2. Type of configurationThere are four types of exhibit configurations:

In-line (also called linear) – Small (200 square feet and under) and typically surrounded on three sides by other exhibits, the in-line is easy to overlook. Only one side of your   exhibit is exposed to aisle traffic. Shows tend to group in-lines, especially the 10-foot configurations, which doesn’t help. Also many shows place height restrictions on in-lines. If you choose an in-line, think of ways to make your exhibit jump out at attendees. A simplistic example: If all the other 10-foot booths typically are white, paint your exhibit red. Another tip: Choose a corner location, which gives you an added aisle of exposure.

Island – Island exhibits are typically larger (400 square feet and up) and surrounded by aisles on all four sides. They offer maximum exposure. The island configuration also offers exhibitors more design flexibility. The challenge is to create an exhibit that is attractive and accessible from all sides.

• Peninsula – As the name suggests, three sides of the peninsula configuration are exposed to aisle traffic. The fourth side sits against a neighboring exhibit, which provides a nice focal point for the booth design. If you choose a peninsula, avoid adding side walls (also called “returns”) to the backwall. These act as barriers.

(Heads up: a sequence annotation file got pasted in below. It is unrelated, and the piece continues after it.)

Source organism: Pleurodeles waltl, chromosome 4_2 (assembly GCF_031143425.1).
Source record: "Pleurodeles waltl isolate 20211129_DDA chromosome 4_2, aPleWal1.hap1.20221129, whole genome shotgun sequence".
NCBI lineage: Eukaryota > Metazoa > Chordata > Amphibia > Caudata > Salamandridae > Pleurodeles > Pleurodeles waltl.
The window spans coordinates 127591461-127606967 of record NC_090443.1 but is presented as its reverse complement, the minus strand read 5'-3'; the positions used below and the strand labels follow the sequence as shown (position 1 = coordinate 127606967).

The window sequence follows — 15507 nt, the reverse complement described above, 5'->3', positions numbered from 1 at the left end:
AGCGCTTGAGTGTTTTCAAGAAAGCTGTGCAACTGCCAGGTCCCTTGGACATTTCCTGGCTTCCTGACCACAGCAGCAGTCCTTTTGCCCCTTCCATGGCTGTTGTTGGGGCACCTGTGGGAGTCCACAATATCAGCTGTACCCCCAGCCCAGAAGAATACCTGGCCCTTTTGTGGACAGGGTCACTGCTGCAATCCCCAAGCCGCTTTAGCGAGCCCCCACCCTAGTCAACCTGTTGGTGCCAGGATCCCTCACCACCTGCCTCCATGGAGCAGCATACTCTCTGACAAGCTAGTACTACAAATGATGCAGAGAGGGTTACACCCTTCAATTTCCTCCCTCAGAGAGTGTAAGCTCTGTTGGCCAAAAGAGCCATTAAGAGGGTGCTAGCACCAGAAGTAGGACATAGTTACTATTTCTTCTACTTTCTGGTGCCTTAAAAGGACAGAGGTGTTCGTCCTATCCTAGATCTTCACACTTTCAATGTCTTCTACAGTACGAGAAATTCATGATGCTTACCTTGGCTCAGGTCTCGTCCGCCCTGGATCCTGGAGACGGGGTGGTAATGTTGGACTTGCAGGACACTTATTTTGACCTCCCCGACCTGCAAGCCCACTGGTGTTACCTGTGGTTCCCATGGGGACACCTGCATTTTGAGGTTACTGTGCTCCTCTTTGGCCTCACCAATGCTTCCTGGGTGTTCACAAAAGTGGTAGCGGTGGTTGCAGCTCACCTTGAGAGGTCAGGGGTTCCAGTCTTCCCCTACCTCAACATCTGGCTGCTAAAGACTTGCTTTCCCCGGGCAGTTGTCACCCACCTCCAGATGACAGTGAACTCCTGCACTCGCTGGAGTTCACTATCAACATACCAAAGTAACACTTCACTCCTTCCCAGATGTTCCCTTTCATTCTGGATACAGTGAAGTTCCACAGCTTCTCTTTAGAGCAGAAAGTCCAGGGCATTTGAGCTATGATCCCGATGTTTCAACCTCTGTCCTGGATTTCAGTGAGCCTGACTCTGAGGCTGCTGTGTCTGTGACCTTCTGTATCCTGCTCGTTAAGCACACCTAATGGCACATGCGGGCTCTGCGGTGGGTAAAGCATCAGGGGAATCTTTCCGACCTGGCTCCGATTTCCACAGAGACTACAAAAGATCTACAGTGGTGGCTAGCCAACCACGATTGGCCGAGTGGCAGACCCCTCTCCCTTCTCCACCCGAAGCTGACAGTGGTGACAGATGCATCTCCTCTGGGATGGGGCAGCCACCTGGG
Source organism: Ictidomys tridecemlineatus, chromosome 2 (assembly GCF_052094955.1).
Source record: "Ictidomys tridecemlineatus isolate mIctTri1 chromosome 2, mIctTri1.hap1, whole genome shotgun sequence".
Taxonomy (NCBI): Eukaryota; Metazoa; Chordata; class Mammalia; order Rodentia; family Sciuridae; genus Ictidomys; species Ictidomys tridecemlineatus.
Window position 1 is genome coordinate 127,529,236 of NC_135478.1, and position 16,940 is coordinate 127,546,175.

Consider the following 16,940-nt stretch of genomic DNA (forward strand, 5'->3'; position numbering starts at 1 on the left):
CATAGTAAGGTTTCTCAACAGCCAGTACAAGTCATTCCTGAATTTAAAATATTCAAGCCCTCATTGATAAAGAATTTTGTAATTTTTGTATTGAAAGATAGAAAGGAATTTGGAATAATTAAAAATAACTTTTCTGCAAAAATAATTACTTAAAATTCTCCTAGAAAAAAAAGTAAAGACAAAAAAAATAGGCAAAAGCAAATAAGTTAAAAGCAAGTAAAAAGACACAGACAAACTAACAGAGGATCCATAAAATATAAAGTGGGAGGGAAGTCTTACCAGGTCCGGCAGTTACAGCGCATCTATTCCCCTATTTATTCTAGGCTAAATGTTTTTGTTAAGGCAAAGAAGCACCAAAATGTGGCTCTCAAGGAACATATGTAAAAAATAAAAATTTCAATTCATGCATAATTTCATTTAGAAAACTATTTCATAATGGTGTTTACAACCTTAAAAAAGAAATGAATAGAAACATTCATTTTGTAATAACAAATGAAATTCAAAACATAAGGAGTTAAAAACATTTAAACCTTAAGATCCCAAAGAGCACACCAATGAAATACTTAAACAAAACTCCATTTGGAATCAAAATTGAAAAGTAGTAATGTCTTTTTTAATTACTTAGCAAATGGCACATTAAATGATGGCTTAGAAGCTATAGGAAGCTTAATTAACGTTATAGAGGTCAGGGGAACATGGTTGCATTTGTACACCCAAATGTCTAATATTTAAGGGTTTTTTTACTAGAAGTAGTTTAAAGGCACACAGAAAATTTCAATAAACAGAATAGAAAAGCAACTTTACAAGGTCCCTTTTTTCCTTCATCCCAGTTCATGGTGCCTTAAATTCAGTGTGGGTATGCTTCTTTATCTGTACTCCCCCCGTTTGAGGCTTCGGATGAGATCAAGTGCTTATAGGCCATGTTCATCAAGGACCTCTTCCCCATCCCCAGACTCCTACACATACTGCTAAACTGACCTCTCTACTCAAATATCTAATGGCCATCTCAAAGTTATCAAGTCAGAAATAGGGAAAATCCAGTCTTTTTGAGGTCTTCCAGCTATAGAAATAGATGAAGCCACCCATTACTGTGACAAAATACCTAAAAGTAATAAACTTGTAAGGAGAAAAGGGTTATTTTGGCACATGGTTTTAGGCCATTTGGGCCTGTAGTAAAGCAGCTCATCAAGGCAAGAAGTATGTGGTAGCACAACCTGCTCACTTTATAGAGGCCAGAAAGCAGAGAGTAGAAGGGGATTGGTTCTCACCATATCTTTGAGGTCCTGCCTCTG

Cross-aisle – Cross-aisle exhibits are two in-line spaces directly across the aisle from each other. Typically, the aisle must be left clear. However, depending on show rules, you could build an archway or ceiling to connect the two spaces. Cross-aisles are usually larger than in-lines (10 feet deep and 30 to 60 feet long). The big bonus with cross-aisle configurations is that attendees must pass through them to advance down the aisle. For that 30- to 60-foot stretch, you’re all they see, no matter which side of the aisle they look.